6. If two subjects are joined by and, they typically require a plural verb form.

The cow and the pig are jumping over the moon.

7. The verb is singular if the two subjects separated by and refer to the same person or thing.

Red beans and rice is my mom’s favorite dish.

8. If the words each, every, or no come before the subject, the verb is singular.

No smoking and drinking is allowed.Every man and woman is required to check in.

9. If the subjects are both singular and are connected by the words or, nor, neither/nor, either/or, and not only/but also the verb is singular.

Jessica or Christian is to blame for the accident.

10. The only time when the object of the preposition factors into the decision of plural or singular verb forms is when noun and pronoun subjects like some, half, none, more, all, etc. are followed by a prepositional phrase. In these sentences, the object of the preposition determines the form of the verb.

All of the chicken is gone.All of the chickens are gone.

11. The singular verb form is usually used for units of measurement.

Four quarts of oil was required to get the car running.

12. If the subjects are both plural and are connected by the words or, nor, neither/nor, either/or, and not only/but also, the verb is plural.

Dogs and cats are both available at the pound.

13. If one subject is singular and one plural and the words are connected by the wordsor, nor, neither/nor, either/or, and not only/but also, you use the verb form of the subject that is nearest the verb.

Do your sisters or your girlfriend want any pizza?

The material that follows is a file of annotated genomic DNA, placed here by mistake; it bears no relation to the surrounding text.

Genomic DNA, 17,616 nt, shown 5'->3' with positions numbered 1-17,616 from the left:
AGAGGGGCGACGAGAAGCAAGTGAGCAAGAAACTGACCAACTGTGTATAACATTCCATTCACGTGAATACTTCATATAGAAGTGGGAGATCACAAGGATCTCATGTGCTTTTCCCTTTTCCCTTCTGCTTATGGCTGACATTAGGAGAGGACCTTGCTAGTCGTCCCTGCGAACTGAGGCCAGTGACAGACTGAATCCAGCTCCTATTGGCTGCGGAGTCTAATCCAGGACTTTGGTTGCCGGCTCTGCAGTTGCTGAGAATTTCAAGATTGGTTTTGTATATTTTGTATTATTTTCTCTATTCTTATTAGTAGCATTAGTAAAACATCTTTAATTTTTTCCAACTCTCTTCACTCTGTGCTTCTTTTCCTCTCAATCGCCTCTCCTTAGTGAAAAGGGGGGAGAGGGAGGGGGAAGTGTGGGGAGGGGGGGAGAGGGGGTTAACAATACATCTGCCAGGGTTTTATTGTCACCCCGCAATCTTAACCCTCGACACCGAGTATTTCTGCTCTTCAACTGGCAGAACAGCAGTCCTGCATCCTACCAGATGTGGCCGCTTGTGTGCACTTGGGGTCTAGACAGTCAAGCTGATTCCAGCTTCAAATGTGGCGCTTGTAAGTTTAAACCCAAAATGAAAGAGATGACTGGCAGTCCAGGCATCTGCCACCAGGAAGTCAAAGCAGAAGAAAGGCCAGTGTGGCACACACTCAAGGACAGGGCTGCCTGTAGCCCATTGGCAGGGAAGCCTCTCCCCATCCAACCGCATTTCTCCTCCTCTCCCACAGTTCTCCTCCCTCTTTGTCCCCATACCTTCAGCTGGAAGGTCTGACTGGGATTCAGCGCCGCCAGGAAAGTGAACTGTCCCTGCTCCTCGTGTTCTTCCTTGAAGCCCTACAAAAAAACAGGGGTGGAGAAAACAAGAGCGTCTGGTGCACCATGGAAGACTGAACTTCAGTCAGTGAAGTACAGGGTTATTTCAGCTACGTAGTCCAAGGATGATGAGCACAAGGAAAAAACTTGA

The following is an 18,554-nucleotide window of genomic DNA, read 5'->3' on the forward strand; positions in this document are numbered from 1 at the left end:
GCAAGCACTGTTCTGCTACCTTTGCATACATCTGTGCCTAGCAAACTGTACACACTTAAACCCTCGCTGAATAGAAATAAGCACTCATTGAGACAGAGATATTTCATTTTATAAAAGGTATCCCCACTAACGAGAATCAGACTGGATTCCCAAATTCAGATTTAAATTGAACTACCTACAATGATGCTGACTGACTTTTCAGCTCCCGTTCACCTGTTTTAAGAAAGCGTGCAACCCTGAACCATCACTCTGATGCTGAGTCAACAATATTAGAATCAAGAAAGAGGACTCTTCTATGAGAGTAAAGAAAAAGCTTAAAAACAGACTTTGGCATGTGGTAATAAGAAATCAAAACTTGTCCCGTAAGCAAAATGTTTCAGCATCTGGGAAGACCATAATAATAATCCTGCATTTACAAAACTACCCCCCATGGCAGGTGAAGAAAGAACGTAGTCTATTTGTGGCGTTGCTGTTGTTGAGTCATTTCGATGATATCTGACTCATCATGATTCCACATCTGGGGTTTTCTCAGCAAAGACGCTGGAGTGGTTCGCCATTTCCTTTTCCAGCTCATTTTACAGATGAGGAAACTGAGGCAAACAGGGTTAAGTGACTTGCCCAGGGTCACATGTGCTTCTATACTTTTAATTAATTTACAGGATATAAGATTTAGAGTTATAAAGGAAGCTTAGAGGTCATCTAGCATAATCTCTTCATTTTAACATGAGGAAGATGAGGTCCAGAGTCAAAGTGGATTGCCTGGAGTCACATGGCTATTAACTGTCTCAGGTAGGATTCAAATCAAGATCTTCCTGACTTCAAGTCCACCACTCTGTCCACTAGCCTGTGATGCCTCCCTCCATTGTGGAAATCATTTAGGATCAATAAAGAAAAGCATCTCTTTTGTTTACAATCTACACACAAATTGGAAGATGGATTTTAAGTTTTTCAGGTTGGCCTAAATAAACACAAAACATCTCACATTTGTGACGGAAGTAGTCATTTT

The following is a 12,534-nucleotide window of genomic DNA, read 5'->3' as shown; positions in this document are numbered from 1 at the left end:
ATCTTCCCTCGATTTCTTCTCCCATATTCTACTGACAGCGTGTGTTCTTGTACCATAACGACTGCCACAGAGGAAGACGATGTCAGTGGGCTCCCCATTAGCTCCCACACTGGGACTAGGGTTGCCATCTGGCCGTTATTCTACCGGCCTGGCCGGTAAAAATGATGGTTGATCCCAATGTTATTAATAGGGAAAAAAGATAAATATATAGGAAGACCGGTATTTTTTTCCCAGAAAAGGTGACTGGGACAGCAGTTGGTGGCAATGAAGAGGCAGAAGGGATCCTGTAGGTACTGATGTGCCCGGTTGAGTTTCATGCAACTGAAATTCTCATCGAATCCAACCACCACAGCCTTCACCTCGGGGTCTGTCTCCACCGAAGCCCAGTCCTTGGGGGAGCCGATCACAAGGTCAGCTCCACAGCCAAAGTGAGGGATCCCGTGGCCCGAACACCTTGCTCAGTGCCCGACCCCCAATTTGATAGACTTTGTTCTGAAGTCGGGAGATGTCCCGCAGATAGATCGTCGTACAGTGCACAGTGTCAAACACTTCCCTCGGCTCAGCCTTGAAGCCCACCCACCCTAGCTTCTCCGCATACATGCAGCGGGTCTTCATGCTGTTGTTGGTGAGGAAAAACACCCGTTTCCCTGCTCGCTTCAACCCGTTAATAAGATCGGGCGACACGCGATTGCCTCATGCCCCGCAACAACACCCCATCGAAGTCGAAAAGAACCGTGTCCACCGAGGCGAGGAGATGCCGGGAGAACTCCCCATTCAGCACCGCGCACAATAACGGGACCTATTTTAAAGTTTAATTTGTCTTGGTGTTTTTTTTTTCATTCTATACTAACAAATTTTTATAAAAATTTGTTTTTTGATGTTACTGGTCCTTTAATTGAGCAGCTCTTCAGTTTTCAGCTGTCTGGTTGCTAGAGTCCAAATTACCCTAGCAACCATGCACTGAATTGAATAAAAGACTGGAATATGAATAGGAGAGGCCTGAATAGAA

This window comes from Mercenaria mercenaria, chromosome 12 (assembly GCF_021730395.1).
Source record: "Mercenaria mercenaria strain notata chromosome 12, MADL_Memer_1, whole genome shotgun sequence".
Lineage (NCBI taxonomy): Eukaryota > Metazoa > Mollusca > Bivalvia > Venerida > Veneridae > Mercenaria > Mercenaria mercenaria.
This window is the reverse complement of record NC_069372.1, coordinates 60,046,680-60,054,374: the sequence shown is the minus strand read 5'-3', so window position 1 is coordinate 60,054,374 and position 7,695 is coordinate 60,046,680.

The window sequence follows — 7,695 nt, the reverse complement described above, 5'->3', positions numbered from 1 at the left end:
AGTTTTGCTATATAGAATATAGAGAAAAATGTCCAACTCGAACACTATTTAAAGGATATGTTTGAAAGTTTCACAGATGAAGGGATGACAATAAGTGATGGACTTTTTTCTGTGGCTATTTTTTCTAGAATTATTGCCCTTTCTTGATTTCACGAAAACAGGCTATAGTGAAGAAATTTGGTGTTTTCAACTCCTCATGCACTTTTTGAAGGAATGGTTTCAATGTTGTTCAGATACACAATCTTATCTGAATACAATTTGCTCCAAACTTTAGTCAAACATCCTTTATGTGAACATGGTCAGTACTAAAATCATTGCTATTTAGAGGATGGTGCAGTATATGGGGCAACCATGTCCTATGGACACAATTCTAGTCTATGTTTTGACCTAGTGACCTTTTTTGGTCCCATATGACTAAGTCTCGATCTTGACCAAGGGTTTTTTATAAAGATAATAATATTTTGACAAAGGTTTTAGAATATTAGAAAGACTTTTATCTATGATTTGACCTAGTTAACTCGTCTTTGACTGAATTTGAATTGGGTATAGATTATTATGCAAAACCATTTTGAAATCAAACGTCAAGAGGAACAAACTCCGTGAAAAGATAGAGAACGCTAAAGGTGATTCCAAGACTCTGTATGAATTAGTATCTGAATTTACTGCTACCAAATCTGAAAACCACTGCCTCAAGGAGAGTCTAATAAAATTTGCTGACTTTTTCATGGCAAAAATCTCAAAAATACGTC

14. Indefinite pronouns typically take singular verbs.

Everybody wants to be loved.

15. * Except for the pronouns (few, many, several, both) that always take the plural form.

Few were left alive after the flood.

16. If two infinitives are separated by and they take the plural form of the verb.

To walk and to chew gum require great skill.

17. When gerunds are used as the subject of a sentence they take the singular verb form of the verb, but when they are linked by and they take the plural form.

Standing in the water was a bad idea.Swimming in the ocean and playing drumsare my hobbies.

18. Collective nouns like herd, senate, class, crowd, etc. usually take a singular verb form.

The herd is stampeding.

19. Titles of books, movies, novels, etc. are treated as singular and take a singular verb.

The Burbs is a movie starring Tom Hanks.

20. Final Rule – Remember, only the subject affects the verb!

Long forms, contracted forms (short forms)

Long forms, contracted forms of to be (am, are, is) – detailed explanations

to be (am, are, is)

affirmative negative
long form short form long form short form
I am I’m I am not I’m not
he, she, it:
he is he’s he is not he isn’t
we, you, they:
we are we’re we are not we aren’t

to be (was, were)

affirmative negative
long form short form long form short form
I, he, she, it:
he was he was not he wasn’t
we, you, they:
we were we were not we weren’t

have got

affirmative negative
long form short form long form short form
I, we, you, they:
we have got we’ve got we have not got we’ve not got,  we haven’t got
he, she, it:
he has got he’s got he has not got he’s not got , he hasn’t got


affirmative negative
long form short form long form short form
every time regardless the subject (I, he, she, it, we, you, they):
I had I’d I had not I hadn’t


affirmative negative
long form short form long form short form
I, we, you, they:
I do I do not I don’t
he, she, it:
he does he does not he doesn’t


affirmative negative
long form short form long form short form
every time regardless the subject (I, he, she, it, we, you, they):
I did I did not I didn’t

Modals (can, could, must, might, will, would, shall, should, ought to)

affirmative negative
long form short form long form short form
can cannot can’t
could could not couldn’t
must must not mustn’t
might might not
need need not needn’t